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The Birds Galleries

En uppstoppad örn på Naturhistoriska.
Photographer: Ian Schemper

The museum’s Birds Galleries have birds from all over the world. There is a lot to discover here - everything from the world’s largest bird, the ostrich, down to the smallest one, the humming bird.

If you wish to admire the world’s toughest father, you will find him here as well. It is the emperor penguin. In the middle of the Antarctic winter, with powerful winds spinning around, and temperatures around -40 C, he incubates the egg which the female has left in his care before heading out to sea to feed. She has to do this because she has used up her strength to create the egg. She returns after two months to her tiny family with food for the little one.

Penguins cannot fly, but their closest relatives, albatrosses, have amazing flying skills. Albatrosses are some of the world’s largest flying birds and spend almost all their life in the air. On their narrow wings they soar over the ocean – males and females flying in separate groups. The couples meet only every second year in order to mate. Just lift your head up to look at the showcase, and you can admire the enormous wingspan of the wandering albatross.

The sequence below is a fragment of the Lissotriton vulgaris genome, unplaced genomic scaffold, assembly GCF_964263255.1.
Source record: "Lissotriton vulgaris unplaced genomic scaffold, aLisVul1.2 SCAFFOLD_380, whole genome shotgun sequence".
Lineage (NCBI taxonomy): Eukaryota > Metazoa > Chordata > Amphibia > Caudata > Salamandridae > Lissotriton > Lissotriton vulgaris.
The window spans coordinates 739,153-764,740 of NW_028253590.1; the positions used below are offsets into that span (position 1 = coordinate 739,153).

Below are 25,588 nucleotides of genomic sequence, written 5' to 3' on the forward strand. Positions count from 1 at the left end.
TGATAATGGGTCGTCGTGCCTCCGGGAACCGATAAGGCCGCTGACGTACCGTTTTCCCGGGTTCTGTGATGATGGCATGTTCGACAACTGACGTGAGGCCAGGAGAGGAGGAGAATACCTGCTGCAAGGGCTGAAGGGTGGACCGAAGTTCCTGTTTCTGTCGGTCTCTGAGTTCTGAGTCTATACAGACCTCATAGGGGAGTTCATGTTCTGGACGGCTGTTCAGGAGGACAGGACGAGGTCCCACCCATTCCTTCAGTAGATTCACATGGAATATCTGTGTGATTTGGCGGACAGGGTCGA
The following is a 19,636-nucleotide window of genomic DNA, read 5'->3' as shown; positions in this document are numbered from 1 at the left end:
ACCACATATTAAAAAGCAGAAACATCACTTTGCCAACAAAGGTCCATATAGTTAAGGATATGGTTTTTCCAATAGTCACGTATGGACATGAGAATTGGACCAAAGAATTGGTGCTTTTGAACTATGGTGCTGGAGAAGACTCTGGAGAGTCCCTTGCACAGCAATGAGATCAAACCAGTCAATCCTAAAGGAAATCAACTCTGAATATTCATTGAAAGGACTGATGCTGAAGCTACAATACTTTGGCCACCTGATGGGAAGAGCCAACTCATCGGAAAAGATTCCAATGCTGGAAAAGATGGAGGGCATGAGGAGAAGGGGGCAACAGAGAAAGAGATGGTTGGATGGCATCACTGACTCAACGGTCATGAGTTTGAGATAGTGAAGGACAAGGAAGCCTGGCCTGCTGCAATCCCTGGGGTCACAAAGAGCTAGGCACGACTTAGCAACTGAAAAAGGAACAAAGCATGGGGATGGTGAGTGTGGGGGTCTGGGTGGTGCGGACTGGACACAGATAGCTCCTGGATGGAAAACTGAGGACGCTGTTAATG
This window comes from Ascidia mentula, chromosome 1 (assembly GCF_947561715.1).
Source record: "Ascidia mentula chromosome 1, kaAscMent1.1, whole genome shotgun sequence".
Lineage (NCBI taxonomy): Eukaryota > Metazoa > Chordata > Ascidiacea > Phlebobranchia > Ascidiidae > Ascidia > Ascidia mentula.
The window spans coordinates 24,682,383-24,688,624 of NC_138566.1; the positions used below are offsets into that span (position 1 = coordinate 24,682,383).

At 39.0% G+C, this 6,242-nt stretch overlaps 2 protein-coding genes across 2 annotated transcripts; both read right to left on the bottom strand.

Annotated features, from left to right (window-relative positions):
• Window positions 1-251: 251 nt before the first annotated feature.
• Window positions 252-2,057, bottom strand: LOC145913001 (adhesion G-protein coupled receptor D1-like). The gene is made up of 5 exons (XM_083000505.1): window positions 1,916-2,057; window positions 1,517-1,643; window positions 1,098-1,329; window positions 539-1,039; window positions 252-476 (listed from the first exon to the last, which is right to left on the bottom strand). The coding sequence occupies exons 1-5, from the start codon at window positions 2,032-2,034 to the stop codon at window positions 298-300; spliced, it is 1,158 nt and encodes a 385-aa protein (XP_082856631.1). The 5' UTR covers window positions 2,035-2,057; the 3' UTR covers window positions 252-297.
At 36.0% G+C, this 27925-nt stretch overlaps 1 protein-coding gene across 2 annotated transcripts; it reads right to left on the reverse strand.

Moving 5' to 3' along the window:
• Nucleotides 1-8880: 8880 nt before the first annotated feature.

From swifts to golden eagles

There are much smaller birds which spend large amounts of time in the air, where they even sleep. Our own swift is one such example. It can’t fly from the ground, which is why it incubates on cliffs and precipices, under roofing tiles and other places where it can throw itself into the air from a great height. Check out the dioramas to see what the Swedish birds’ nests look like.

You will also find here a large nest of the powerful golden eagle. A golden eagle couple have several nests in their territory which they will switch between during the years. They repair their nests and build on to them, so that in the end a nest can weigh one tonne. Only very thick, old trees can support such constructions. Since nowadays really large trees can only be found in forests which are protected from logging, eagles and many other bird species are facing a housing shortage.

Updated: 2019-03-28 09:27